Monday, August 17, 2015

Cold Soba Noodles with Beef, Red Bell Pepper, Mango & Fresh Herbs

Everyone needs to change up their routine occasionally.  I love the foods of France, Italy, Spain...basically the Mediterranean...and I never veer too far from these influences.  But today's salad is a departure.  I teach it in one of my summer salads classes and it is always a hit.  Because Asian food is not my area of expertise, I'm not going to elaborate too much on the details of the recipe.  Rather, I will just point out a few things that will help you navigate these flavors and ingredients if they are totally unfamiliar to you.

The salad features Soba noodles.  Made from wheat and buckwheat, their color is not particularly appetizing, but they are delicious and have the pleasant nutty character of buckwheat.  I have always enjoyed them cold, in salad-type preparations.  They should be cooked al dente and then rinsed under cold running water.  The rinse will stop the cooking process and rinse away excess starch.  You should keep rinsing until the water is clear and the noodles are cold.  Drain them well after they have been rinsed.  If they have a lot of water clinging to them, the salad will be watery and the flavor of your dressing will be weaker.  In his book Plenty, Yotam Ottolenghi tells you to spread the rinsed and drained noodles on a kitchen towel to wick away the excess water.  I have found this works pretty well.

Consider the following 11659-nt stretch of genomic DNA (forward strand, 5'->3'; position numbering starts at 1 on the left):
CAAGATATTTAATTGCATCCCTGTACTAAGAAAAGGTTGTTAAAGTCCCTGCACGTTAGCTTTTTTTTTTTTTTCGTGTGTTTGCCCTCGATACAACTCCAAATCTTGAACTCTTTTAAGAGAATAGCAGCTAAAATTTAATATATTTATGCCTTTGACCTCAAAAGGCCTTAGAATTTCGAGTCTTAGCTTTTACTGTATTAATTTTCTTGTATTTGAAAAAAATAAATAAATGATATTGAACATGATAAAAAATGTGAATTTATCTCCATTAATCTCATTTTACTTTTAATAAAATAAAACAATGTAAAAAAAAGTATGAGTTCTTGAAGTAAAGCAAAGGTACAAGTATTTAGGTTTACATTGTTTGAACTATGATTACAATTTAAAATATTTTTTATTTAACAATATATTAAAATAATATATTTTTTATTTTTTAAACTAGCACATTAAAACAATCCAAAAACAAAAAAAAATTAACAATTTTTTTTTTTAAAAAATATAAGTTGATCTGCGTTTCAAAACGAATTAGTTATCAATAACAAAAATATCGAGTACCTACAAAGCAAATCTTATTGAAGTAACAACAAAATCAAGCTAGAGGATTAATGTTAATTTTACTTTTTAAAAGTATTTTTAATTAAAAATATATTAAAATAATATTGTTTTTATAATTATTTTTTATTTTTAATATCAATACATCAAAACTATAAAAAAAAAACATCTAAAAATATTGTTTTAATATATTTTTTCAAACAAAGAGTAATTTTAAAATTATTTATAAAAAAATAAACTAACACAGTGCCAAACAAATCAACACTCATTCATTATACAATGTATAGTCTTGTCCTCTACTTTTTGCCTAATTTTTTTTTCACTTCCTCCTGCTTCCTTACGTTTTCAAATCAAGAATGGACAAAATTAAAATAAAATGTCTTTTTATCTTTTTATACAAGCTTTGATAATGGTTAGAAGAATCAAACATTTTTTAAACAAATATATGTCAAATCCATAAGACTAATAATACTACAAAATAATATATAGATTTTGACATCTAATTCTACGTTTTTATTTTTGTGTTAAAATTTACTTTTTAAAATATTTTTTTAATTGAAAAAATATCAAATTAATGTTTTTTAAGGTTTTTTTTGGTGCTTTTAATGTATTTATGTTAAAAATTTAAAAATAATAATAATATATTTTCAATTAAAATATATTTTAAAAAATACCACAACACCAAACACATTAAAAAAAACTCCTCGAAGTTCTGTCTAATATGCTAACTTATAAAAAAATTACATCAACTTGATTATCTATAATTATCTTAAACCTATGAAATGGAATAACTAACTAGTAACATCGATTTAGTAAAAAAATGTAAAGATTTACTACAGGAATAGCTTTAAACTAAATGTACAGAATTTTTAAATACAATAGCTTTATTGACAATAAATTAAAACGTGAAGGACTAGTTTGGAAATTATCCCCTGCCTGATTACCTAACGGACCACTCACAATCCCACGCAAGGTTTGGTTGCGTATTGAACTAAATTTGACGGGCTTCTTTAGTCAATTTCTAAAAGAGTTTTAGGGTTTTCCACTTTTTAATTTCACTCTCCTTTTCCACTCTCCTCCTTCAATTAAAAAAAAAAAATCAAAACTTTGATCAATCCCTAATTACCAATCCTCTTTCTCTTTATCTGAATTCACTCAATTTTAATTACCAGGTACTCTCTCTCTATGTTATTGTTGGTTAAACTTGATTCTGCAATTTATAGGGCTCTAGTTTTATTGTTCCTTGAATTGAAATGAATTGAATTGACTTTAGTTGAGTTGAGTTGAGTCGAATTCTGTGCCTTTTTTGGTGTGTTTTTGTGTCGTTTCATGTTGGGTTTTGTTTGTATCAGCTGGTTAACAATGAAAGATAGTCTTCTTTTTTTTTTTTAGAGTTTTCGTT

The recipe I'm sharing today was actually inspired by that salad in Plenty.  The original is vegetarian.  I have added fish sauce to the dressing and topped the salad with beef instead of it is no longer vegetarian...but the vibrant and contrasting flavors of the tangy sauce, fresh herbs and sweet mango are all still there.  I have never made the original (I'm not sure why...I love eggplant), but if you are vegetarian, I'm sure it would be delicious.

If you are unfamiliar with fish sauce (nuoc mam or nam pla), I tend to think of it as the Southeast Asian equivalent of anchovies.  It is fishy and salty...and should be used in small amounts.  Just as with anchovies, typically you shouldn't taste the dish and think that you are eating fish...rather, the dish should just be more well-rounded and well-seasoned because of its presence.  You could omit it and just increase the salt in your recipe, but you will lose depth of flavor and the intense savory quality that it adds.